The political context for our fledgling organisation was one of instability, unpredictability and rapid changes. To consolidate and grow, we would need to be flexible and bold. And with Johnson as prime minister, our perspective for the likelihood of big struggles – of workers and young people, and also of groups facing special oppression – was made even more clear.
We didn’t waste any time in getting out on the streets campaigning, supporting strikes and protests. Our first national action was on 29 September at the Tory Party conference protest, where we had over 40 members attending. We were proudly armed with the second issue of our newspaper, Socialist Alternative. We have brought out six printed editions of our paper, plus two digital editions (due to Covid-19) and two supplements. Overall sales have been fantastic and we have been able to more than cover our costs – meaning that it is viable to continue producing on a monthly basis, something which was uncertain when we were first formed.
And it’s not only on our paper that we have taken a serious approach to our finances. In order to hit the ground running in terms of building the organisation, we had to very quickly set up a way of collecting money to spend on our campaigning material and employing our organisers. At the rally we hosted immediately following our expulsion from the Socialist Party, with speakers from the US, Hong Kong, Sweden, Germany and Ireland, we launched a finance appeal which raised over £17,000, showing the determination of our members to rebuild a genuine section of the ISA in England, Wales and Scotland.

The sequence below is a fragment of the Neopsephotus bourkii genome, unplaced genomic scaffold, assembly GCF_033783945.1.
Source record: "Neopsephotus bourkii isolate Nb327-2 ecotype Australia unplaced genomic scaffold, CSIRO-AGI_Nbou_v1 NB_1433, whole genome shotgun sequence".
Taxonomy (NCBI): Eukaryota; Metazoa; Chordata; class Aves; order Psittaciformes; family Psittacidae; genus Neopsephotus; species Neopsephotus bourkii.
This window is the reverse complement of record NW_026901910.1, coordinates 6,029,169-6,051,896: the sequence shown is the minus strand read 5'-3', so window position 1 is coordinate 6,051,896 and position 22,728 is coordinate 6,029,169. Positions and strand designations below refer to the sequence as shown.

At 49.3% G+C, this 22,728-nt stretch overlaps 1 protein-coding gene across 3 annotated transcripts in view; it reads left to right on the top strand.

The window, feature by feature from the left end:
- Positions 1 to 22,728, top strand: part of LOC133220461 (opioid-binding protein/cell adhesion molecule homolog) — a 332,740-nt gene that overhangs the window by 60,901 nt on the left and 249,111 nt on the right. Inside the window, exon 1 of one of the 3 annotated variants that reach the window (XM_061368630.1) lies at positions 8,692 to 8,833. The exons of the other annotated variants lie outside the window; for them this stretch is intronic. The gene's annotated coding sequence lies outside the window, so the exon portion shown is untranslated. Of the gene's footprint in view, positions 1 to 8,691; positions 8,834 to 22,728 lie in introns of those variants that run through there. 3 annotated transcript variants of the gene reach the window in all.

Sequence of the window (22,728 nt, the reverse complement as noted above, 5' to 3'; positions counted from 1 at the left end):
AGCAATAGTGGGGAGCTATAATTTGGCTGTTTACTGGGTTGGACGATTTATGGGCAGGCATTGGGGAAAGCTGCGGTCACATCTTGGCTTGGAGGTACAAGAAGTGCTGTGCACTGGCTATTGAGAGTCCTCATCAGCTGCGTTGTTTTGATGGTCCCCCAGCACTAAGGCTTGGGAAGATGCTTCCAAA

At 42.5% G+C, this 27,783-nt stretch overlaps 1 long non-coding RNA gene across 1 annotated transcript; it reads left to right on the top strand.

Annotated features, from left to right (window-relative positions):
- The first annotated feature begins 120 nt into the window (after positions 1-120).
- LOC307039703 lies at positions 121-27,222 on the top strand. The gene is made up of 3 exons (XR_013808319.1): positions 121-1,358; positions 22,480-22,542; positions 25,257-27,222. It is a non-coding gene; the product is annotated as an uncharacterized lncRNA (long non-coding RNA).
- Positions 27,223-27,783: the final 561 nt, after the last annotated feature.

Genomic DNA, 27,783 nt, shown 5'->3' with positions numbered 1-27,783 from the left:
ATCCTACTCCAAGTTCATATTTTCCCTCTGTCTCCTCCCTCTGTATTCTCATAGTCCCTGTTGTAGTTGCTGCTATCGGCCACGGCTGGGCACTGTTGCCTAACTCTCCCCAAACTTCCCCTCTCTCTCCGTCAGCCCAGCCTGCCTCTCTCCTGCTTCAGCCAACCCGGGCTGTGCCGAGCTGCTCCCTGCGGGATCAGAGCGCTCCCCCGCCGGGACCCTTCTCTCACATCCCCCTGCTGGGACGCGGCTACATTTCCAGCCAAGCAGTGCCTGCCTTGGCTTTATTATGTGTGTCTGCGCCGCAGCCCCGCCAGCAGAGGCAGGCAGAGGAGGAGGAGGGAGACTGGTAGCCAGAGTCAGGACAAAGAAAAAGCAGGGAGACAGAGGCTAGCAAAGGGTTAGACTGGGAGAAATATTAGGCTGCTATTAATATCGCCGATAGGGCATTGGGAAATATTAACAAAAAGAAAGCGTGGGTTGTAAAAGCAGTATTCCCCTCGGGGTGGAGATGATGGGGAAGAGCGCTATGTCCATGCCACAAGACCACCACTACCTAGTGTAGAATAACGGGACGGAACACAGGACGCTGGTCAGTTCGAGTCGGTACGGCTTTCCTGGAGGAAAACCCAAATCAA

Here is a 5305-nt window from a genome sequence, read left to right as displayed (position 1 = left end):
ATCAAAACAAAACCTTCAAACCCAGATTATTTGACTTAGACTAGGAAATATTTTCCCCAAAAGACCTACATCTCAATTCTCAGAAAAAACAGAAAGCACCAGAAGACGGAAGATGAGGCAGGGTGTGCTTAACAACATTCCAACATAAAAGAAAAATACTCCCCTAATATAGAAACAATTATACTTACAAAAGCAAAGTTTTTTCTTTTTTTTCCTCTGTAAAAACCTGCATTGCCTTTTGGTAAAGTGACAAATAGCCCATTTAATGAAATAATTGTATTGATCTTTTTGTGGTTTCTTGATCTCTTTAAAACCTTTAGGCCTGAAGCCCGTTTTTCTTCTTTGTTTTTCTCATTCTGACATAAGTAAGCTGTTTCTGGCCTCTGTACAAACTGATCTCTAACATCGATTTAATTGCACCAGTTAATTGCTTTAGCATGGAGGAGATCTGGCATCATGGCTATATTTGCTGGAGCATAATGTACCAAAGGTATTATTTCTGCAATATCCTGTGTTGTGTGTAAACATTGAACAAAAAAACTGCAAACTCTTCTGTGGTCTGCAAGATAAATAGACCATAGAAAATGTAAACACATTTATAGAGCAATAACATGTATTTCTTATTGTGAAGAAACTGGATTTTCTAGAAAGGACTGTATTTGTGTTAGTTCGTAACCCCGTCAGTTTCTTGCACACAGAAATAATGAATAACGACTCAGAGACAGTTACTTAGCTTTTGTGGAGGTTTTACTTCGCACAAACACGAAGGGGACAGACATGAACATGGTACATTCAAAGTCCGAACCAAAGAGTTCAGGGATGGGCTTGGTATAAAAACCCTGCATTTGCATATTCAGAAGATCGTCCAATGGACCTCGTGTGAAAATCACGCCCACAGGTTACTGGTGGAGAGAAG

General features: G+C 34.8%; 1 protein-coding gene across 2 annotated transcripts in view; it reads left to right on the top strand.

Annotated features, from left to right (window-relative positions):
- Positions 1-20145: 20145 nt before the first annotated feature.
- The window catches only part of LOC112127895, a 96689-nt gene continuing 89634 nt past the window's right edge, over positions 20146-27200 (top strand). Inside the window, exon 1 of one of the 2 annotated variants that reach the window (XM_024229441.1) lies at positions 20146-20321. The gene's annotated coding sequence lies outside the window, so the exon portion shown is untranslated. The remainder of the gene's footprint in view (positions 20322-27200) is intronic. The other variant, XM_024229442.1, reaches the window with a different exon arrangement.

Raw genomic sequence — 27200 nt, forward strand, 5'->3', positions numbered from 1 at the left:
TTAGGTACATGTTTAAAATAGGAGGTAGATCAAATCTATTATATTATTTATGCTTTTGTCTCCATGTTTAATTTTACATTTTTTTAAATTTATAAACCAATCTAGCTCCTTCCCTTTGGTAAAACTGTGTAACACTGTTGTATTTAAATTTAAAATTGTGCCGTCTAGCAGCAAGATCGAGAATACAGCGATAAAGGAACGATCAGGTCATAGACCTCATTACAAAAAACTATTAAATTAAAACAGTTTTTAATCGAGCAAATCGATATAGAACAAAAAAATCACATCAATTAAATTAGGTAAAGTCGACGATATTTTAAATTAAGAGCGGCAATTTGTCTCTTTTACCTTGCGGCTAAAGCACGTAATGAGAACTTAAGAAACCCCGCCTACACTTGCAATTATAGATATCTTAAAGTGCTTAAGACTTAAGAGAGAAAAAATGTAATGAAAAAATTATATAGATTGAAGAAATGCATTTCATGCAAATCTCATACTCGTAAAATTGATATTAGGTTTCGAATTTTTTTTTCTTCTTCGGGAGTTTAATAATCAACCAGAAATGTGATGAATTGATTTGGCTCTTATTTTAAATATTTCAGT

Since then we have consistently raised over £5,000 a quarter in ‘fighting fund’ from consistent campaigning on the streets, fundraisers and individual donations from supporters. We are also building up a solid financial base with our ‘subs’ – the monthly fees that our members pay. The serious attitude to our finances is a reflection of our determination to convert our ideas and analysis into a viable organisation that can be a factor in the events that are taking place.
In many ways, the most significant political developments for us to respond to since our formation have been related to the Labour Party. In the last year we have witnessed great (but unharnessed) potential for Corbyn’s Labour in the general election, Corbyn’s gravely mistaken decision to stand down as leader under pressure from the right after that election, and his subsequent replacement by Starmer, which drew five years of Corbynism to a close.
We were determined from the outset not to be passive observers or commentators in this process. It is necessary for socialists to take a principled position in relation to the development of big left wing political trends – supporting all moves to the left and steps forward for the movement, while at the same time, pointing out the limitations of their programme and strategy. We were fiercely critical of Corbyn’s failure to meaningfully take on the right and to mobilise his supporters to secure the Labour Party for anti-austerity forces. But at the same time it is necessary to engage with such developments and be in the fight alongside the best workers and young people mobilised by them. We took a clear position in the general election of taking part in the fight for a Corbyn-led Labour government coming to power. We explained that the election was “a chance to land an almighty blow to the capitalist class”.